This estimate assumes that implementation of the bill would greatly increase the number of persons and entities subject to regulation by the TCEQ because any vehicle, for example, could be subject to direct regulation by the agency. This estimate also assumes that air monitoring, analysis, and modeling would be needed on a larger scale than at present and in all areas of the state.

It is estimated that the overall impact of the bill is as follows: TCEQ would require 25 additional FTEs and related costs in fiscal years 2008 and 2009 and 75 FTEs and related costs in subsequent years to implement the provisions of the bill. Additional amounts included in fiscal year 2008 and fiscal year 2010 relate to initial costs associated with FTEs, such as furniture, computers, and equipment.

In the first two years of implementation starting in fiscal year 2008, FTEs would be required to work with other state agencies and interested stakeholders in creating the program, to develop and implement rules and guidance, to develop emissions inventories for all source categories, and to provide technical analyses. In addition, FTEs would be required to identify sources of greenhouse gas in the state, and to determine the number of fee payers, the amount of fee collections needed, and the rate at which the fee should be set to achieve the "fair share" requirements of the bill.

Beginning in fiscal year 2010, additional FTEs would be needed to process additional enforcement cases resulting from the implementation of the bill. Field Operations FTEs would be needed to perform emissions evaluations and air monitoring investigations to determine compliance with greenhouse gas emission quantification. This fiscal note assumes that FTEs currently employed in the TCEQ's Air Permits Division would also contribute to duties required for implementing the bill at no additional cost to the state.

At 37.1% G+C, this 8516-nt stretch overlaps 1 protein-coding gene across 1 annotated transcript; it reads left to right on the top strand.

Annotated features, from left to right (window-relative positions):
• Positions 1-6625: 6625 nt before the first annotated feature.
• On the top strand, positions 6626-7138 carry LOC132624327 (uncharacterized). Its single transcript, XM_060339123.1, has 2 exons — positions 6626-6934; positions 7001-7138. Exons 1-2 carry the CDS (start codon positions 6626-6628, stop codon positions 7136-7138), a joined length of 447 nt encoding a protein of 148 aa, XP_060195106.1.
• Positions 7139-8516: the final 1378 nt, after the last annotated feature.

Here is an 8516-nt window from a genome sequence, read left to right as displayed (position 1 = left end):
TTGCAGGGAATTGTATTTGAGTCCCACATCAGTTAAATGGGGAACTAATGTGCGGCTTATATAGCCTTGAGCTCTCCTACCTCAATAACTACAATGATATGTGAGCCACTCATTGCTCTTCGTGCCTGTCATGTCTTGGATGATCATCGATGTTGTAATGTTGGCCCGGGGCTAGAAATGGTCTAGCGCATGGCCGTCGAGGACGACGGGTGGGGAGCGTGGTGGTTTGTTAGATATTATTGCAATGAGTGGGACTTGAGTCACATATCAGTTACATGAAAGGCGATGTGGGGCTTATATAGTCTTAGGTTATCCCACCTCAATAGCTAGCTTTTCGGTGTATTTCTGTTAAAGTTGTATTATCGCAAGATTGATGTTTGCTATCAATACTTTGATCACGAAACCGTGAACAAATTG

This estimate assumes that the TCEQ would have to conduct research, develop a fee formula, and identify fee payers prior to establishing the Greenhouse Gas Emissions Control Fee. Because the bill requires that the TCEQ begin imposing the fee prior to June 30, 2009, this estimate assumes that all costs associated with implementing the bill would need to be paid out of the General Revenue-Dedicated Clean Air Account No. 151 in fiscal year 2008, and that 80 percent of fiscal year 2009 costs would be paid out of the Clean Air Account, with the remaining 20 percent paid out of the newly created GGEC Account. In future years, 100 percent of costs associated with implementing the bill would be paid out of the GGEC Acccount. This estimate assumes that revenues to the new GGEC Account would equal expenditures out of the account starting in fiscal year 2009. 
This analysis assumes there would be no significant fiscal impact associated with the bill's provisions relating to per diem of board members serving on the EJAC. 

Local Government Impact

Local governments that own sources of greenhouse gas emissions, such as a utility, could see increased costs related to achieving compliance with air quality standards and satisfying reporting requirements, especially once full implementation of the bill would be achieved in fiscal year 2010.  Costs would vary depending on current operating practices and options chosen by different local governments to comply with future emission limits.

Source Agencies:
304 Comptroller of Public Accounts, 473 Public Utility Commission of Texas, 582 Commission on Environmental Quality
LBB Staff: